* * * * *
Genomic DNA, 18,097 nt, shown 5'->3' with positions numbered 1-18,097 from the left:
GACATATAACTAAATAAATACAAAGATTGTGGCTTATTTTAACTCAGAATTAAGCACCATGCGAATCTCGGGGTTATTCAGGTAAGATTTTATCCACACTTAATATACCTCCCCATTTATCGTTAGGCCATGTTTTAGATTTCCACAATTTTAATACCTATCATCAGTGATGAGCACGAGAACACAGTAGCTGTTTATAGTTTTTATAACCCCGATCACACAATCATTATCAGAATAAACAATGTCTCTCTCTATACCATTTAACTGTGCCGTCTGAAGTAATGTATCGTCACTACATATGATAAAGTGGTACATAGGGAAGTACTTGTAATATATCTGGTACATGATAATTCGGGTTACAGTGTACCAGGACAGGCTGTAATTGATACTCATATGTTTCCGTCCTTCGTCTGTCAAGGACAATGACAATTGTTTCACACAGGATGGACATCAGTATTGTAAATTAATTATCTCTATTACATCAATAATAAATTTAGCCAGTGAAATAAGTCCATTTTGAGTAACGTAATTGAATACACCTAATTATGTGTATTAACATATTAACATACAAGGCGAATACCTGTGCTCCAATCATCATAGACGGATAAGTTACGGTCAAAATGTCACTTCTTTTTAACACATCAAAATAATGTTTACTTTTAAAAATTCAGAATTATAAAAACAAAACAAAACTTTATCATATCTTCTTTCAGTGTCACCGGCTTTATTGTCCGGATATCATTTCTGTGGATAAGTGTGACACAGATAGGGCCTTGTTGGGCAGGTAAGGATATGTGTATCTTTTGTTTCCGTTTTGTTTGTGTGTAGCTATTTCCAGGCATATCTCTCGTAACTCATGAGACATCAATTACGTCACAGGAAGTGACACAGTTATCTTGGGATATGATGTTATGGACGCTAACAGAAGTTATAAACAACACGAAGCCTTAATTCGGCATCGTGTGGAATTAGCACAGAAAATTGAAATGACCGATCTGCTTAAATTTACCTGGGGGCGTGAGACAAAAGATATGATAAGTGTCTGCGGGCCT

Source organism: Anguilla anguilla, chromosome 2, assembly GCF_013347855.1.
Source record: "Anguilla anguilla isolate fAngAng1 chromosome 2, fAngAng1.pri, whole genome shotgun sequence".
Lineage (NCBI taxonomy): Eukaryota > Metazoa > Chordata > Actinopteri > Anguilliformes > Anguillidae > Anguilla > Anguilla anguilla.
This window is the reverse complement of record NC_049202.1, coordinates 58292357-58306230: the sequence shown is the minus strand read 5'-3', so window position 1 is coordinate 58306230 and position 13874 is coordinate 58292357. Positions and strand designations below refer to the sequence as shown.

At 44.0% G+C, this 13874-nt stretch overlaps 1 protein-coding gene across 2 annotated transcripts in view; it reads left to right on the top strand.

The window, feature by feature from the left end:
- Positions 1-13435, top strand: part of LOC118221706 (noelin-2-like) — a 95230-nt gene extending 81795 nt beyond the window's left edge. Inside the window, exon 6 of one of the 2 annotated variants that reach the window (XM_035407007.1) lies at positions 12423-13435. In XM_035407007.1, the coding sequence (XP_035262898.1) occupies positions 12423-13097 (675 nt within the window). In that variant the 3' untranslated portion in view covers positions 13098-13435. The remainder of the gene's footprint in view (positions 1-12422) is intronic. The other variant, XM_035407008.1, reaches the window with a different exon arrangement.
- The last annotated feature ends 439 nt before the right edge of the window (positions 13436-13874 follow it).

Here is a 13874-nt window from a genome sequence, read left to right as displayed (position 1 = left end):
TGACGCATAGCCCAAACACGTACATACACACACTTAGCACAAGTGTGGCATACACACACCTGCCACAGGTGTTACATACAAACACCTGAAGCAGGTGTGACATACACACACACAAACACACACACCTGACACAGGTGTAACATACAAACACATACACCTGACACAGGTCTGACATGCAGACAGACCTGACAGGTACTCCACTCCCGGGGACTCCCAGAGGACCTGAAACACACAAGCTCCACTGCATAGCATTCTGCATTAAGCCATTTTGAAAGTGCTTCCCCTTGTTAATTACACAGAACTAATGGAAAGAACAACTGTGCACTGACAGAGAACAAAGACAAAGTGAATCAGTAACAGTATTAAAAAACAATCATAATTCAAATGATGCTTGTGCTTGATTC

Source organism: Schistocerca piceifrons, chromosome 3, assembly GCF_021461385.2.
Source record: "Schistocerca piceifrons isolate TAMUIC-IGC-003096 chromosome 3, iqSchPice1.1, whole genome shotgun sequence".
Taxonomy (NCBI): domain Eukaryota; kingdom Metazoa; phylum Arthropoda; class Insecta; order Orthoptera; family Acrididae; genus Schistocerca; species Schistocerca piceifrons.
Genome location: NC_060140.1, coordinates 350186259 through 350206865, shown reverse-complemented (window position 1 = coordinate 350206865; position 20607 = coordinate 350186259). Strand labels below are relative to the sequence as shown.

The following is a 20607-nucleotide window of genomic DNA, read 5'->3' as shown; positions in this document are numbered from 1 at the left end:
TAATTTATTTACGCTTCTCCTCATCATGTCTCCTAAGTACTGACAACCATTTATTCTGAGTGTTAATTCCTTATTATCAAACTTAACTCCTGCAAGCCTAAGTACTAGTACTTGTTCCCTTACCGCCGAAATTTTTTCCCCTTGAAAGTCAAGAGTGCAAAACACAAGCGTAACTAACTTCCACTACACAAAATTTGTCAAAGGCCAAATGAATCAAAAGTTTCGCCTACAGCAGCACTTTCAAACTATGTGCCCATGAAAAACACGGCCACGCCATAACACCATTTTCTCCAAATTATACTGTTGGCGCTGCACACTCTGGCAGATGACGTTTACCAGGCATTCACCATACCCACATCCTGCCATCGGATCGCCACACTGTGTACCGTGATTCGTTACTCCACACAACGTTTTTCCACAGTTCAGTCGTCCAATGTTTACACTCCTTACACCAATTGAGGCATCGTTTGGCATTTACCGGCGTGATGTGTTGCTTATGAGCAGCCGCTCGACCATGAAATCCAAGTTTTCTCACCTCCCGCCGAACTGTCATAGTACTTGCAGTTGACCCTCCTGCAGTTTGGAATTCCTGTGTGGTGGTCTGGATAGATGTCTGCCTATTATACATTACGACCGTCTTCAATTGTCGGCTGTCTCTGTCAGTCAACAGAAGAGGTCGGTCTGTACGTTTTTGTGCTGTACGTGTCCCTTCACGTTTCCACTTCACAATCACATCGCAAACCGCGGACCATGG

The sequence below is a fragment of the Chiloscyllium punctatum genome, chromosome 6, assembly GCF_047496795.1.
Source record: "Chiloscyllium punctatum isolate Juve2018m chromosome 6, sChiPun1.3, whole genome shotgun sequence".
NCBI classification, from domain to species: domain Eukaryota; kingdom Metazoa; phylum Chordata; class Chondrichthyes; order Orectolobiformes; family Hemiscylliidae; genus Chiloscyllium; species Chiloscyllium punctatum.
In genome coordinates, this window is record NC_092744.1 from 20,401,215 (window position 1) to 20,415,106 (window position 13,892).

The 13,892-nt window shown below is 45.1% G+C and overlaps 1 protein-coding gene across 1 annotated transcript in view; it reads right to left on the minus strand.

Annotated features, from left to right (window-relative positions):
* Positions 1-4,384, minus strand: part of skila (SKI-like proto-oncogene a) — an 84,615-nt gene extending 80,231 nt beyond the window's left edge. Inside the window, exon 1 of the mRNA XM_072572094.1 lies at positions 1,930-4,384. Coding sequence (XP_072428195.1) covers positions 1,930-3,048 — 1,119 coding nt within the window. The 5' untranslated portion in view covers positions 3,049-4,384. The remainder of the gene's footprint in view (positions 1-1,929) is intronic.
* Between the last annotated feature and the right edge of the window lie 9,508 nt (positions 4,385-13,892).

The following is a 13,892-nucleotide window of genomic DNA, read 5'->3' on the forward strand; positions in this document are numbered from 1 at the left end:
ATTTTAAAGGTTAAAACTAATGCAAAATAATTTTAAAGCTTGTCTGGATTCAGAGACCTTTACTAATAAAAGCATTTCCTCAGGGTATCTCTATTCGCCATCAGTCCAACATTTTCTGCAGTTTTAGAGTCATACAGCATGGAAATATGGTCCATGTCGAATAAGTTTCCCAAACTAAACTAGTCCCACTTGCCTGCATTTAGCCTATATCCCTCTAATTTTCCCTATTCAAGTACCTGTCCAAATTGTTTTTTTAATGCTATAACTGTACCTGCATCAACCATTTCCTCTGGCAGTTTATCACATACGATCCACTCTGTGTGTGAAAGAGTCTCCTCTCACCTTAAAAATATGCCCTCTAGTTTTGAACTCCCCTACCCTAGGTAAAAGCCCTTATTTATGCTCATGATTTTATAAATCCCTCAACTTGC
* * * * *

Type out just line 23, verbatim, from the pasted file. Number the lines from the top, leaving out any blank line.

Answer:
The 13,892-nt window shown below is 45.1% G+C and overlaps 1 protein-coding gene across 1 annotated transcript in view; it reads right to left on the minus strand.